What do you miss most nowadays from the music of past? What are your hopes and fears for the future of ART?

Classical music such as Mozart, Schubert, Bach and so on, is so technical and savant. I love it. But Rock and Blues are the two kinds that make a real difference in my everyday life. There are many other things I am worried about for the future. Art Will always bring emotions in this world.

Which acquaintances have been the most important experiences? What moment changed your life the most?

I had some Beautiful encounters with artists I admire, and each time I was amazed like a Child going to Disney for the first time… I feel very lucky I got to meet exceptional people like Keith Richards, Patti Smith, Mikis Theodorakis, honoured I could be in contact with the writer Michel Tournier, with Jet Black from the Stranglers through his wife and lately with Brigitte Bardot and Grace Jones… But the person I am really grateful I met would be Joe Dallesandro who I admire since I was a teenager. I got to spend holidays with him and his wife, and I discovered a wise, positive and generous human being on top of all the talents he has.

There’s a time when my life started to change, and that’s when I had my first job as a sculptor for Opera sets. I found myself in a universe I had dreamed about for a long time, surrounded by great artists, immersed in the most spectacular music. I felt so proud and important with the simple fact my work was associated to this world.

"My relation to visual arts and music is clearly therapeutic. Especially music. It has become something necessary for me to live and handle my emotions. It’s the most direct Language which has an effect on me from the inside. It makes me forget that I’m tired, sad, helps me put things into perspective without any intellectual effort. Visual arts, literature, poetry and movies can require such an effort." (Photo: Sissy Piana & Joe Dallesandro with Sissy's sculpture, 2017 Los Angeles California)

If you could change one thing in the musical/art world and it would become a reality, what would that be?

I wouldn’t change anything in Visual arts or music. Both represent freedom to me.

What do you learn about yourself from the ART? What touched (emotionally) you from the local music circuits?

What I actually learned with visual arts or music, is that it has always brought me close to people who share a common ground with me, a similar vision of the world. I was really lucky I had some extraordinary rock bands in my surrounding when I was young, living in my small hometown in Greece. They were passionated, and definitely made my musical education!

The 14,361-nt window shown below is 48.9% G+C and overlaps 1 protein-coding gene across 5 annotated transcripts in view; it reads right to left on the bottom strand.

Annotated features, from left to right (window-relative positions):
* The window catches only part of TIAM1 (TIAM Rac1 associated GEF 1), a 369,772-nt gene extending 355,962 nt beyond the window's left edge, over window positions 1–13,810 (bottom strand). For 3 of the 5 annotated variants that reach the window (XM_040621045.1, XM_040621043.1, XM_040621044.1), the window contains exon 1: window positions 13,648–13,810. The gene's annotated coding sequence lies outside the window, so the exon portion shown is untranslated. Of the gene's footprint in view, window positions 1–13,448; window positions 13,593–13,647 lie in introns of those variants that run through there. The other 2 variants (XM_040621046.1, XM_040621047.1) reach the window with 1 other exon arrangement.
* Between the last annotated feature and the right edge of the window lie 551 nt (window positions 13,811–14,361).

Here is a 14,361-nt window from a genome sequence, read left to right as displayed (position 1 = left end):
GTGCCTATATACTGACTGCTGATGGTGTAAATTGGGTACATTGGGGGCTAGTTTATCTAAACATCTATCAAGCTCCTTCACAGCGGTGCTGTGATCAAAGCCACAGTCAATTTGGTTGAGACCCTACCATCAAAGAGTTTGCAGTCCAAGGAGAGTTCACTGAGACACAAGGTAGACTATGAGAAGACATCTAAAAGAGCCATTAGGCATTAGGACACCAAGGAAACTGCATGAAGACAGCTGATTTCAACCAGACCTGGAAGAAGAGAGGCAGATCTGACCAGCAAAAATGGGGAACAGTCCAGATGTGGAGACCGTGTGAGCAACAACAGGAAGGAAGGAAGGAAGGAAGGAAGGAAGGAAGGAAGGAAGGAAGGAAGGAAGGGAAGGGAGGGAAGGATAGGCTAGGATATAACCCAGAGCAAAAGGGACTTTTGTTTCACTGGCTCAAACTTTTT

Where would you really want to go with a time machine? What memorabilia (records, artworks) would you put in?

It all depends on the mood I’m in. Sometimes, I would want to go back to Ancient Greece in order to hear the music that they play and dance to. Other times, I would want to go back to the time of Mozart and be present at one of his concerts. Sometimes, I’d rather be in the 60’s when Rock music was in its heyday. It all depends on the moment I’m in…

How you would spend a day and what would you like to ask Jim Morrison?

First, the Music of the Doors and specially the voice of Jim Morrison touched me straight away, I can’t explain it, but it’s almost as if it hit a nerve, or a deep wound in me. I didn’t speak Nor comprehend English that well but I could understand, or I would rather say that I could feel the very essence of it. I would tell Jim that he became sort of a guide; like my very own broken/fallen angel or a demigod who knew my fears and uncertainties; things that are brought about by my sensibilities, my moments of solitude and fear of death and longing to live to the fullest, which is quite paradoxical since he was leading me to darker paths. Though he made me feel better… I always have chills when I listen to him. Of course the four members of the Doors are geniuses. But for me the Doors really are about Jim’s spirit. After his death, the Doors - the band - died. I would tell Jim Morrison thank you, I love you.

Sissy Piana - Home

(Photo: Sissy Piana & Maria Callas, Artwork © by Sissy Piana)